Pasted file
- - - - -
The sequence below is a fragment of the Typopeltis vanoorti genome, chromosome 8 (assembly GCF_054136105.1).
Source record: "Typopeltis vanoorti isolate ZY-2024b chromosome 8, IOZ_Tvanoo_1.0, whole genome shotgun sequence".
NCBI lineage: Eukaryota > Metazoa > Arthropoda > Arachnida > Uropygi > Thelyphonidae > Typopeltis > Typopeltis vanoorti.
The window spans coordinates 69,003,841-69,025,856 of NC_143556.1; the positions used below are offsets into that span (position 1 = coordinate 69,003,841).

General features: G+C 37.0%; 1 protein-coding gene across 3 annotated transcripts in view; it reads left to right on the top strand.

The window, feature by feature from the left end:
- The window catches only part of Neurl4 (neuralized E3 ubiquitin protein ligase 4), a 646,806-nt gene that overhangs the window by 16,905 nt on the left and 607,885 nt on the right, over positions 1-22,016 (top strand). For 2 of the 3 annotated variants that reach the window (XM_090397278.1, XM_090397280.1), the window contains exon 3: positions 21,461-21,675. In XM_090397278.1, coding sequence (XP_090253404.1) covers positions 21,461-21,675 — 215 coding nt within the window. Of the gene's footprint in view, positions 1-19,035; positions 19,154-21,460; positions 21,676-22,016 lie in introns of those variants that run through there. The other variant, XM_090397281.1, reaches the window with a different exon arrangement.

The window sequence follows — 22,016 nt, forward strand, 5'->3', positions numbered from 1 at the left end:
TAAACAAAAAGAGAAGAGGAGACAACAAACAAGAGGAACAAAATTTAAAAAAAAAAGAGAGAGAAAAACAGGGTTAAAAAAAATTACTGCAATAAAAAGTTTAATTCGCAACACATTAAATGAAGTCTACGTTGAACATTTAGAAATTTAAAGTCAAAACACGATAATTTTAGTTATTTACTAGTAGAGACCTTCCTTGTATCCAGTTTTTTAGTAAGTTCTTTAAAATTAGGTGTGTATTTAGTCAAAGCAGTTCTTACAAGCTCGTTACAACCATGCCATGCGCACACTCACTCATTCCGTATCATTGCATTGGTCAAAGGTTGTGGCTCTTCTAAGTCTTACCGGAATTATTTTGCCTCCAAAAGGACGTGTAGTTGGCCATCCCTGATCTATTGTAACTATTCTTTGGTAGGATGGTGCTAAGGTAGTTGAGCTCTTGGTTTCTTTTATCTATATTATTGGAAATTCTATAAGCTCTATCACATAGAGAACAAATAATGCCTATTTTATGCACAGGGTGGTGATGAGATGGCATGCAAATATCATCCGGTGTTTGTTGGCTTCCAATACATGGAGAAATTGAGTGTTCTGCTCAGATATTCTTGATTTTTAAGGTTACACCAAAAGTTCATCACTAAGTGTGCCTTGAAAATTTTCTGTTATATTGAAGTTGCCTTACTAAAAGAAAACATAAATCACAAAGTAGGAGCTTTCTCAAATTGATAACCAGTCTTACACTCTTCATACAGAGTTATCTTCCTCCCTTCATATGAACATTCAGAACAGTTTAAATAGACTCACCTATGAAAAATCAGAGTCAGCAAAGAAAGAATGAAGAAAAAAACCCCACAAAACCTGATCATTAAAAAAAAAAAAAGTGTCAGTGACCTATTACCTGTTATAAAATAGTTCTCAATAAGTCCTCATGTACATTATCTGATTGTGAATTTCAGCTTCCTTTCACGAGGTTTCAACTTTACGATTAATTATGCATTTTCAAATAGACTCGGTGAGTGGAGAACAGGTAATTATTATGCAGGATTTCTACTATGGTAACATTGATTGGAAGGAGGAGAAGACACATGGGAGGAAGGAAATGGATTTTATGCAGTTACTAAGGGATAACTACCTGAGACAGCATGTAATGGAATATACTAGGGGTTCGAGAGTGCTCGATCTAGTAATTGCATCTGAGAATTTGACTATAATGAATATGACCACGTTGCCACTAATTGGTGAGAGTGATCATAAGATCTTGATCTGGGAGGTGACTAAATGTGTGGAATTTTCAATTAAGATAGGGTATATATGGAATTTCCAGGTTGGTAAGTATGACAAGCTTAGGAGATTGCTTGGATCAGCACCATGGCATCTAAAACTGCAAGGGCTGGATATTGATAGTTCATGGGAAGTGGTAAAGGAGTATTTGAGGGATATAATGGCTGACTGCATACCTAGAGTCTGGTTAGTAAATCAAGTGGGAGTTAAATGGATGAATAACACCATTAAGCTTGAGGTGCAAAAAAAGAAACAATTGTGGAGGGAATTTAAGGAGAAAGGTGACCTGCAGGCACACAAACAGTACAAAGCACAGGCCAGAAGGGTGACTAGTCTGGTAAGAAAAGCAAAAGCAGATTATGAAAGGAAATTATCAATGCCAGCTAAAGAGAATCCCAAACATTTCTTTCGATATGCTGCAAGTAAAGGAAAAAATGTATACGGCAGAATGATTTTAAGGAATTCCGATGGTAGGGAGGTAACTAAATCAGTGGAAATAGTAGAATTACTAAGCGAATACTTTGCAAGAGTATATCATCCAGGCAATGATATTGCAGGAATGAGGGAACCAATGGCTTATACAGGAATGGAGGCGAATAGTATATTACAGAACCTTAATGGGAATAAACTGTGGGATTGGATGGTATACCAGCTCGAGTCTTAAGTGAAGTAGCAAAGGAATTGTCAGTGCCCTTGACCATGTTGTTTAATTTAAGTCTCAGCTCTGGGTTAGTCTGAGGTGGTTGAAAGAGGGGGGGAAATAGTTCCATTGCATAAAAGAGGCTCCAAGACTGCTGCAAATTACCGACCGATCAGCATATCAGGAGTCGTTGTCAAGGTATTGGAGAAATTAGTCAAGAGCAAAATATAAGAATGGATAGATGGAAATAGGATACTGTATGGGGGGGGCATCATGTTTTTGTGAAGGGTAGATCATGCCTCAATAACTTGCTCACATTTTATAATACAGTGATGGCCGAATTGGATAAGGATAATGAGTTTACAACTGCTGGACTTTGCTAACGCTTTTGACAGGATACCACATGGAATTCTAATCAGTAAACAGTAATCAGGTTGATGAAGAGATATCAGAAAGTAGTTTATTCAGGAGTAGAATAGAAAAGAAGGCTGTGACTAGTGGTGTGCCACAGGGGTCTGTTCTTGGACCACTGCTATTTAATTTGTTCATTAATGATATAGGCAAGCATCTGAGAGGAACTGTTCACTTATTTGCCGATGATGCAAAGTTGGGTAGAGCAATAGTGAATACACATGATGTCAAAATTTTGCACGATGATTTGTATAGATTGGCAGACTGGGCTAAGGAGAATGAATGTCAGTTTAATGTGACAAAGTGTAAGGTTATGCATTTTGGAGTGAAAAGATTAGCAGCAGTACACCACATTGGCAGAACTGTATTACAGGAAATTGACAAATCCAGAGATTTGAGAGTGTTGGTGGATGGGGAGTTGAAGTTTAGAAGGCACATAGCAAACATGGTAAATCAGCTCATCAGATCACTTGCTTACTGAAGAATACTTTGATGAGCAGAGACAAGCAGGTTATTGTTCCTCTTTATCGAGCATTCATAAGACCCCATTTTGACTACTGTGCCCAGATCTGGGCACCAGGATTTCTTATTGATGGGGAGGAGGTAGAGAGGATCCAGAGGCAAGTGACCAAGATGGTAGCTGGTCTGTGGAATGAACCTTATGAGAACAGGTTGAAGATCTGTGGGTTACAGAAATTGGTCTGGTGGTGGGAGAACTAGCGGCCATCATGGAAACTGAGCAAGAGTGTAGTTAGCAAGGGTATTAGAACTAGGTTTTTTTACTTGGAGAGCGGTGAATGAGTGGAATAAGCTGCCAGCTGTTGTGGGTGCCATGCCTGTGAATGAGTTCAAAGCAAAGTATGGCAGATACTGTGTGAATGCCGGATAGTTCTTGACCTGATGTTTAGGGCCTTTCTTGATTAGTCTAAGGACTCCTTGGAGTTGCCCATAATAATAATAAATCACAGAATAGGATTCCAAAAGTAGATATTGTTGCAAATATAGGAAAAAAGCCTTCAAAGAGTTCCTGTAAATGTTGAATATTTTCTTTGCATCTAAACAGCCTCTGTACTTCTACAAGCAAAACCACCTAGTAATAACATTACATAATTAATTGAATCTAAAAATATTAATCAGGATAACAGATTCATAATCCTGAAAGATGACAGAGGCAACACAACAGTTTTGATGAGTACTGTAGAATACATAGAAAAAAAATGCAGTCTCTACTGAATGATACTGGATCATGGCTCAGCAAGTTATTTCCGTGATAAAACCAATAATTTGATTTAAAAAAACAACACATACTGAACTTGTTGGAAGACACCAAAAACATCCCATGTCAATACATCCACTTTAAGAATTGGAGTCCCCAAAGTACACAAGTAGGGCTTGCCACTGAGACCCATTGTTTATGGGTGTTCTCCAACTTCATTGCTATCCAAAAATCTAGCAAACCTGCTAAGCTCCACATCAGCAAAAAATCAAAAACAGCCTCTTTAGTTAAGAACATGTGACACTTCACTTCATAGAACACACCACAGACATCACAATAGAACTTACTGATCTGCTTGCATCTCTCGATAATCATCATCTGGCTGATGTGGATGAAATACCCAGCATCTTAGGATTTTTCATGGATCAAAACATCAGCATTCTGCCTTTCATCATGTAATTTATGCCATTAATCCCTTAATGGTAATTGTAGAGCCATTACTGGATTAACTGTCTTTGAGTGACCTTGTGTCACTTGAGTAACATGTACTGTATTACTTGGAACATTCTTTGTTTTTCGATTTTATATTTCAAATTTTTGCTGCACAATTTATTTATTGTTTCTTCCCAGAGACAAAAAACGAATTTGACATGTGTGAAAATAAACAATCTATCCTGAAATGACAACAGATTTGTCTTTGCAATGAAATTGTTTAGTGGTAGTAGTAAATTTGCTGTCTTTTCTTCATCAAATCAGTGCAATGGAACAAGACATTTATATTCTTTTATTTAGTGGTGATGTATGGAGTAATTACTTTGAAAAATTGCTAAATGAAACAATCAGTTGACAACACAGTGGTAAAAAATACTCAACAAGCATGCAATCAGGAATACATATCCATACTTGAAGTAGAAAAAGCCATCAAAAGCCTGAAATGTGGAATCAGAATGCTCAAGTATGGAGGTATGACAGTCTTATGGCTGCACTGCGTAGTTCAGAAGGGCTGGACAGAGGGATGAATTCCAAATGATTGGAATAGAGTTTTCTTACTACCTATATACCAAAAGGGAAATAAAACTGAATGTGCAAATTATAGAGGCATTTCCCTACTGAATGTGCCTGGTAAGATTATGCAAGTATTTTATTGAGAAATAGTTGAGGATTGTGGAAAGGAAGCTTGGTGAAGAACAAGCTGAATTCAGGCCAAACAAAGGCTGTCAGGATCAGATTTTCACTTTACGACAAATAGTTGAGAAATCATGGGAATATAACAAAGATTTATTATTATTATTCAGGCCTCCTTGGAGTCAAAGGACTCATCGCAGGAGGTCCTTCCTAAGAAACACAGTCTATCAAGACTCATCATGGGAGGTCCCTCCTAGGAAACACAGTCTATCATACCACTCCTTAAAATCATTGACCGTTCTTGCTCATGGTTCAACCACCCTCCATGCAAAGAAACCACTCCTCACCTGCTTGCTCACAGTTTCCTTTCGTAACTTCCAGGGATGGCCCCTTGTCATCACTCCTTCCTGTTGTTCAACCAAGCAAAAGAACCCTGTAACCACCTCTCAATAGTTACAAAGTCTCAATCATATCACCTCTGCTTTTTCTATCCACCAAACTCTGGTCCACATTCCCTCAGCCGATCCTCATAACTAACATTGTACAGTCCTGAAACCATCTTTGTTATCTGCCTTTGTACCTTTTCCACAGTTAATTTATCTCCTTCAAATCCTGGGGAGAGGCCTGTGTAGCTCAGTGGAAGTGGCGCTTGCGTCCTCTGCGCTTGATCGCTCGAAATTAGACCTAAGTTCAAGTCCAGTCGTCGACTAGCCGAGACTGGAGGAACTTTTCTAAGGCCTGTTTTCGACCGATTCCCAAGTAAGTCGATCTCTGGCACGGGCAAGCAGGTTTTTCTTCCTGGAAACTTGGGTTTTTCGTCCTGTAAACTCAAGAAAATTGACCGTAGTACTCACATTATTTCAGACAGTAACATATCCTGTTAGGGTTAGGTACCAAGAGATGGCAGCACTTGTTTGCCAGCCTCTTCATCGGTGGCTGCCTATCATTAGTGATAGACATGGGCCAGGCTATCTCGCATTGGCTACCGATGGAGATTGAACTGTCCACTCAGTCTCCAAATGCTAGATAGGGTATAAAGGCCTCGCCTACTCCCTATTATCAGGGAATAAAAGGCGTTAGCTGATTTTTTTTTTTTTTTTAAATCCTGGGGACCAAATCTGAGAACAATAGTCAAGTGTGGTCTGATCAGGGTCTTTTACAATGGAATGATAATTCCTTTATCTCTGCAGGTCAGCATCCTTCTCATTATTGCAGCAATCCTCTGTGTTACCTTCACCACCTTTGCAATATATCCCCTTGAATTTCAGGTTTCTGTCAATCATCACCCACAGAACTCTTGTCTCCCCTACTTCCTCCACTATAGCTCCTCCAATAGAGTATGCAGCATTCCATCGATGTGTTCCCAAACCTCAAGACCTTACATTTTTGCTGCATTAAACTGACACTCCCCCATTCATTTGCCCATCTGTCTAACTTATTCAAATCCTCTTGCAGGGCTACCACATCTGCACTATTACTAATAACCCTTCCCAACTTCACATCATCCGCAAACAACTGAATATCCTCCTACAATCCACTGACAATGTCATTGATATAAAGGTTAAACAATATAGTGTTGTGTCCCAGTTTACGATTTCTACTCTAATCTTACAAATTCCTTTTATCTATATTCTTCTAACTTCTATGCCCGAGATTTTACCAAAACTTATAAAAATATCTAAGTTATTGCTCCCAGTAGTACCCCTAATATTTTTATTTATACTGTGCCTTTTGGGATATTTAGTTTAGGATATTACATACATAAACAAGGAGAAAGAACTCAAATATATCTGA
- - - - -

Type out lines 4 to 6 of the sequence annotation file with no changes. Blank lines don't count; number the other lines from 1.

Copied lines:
The window spans coordinates 69,003,841-69,025,856 of NC_143556.1; the positions used below are offsets into that span (position 1 = coordinate 69,003,841).

General features: G+C 37.0%; 1 protein-coding gene across 3 annotated transcripts in view; it reads left to right on the top strand.

The window, feature by feature from the left end: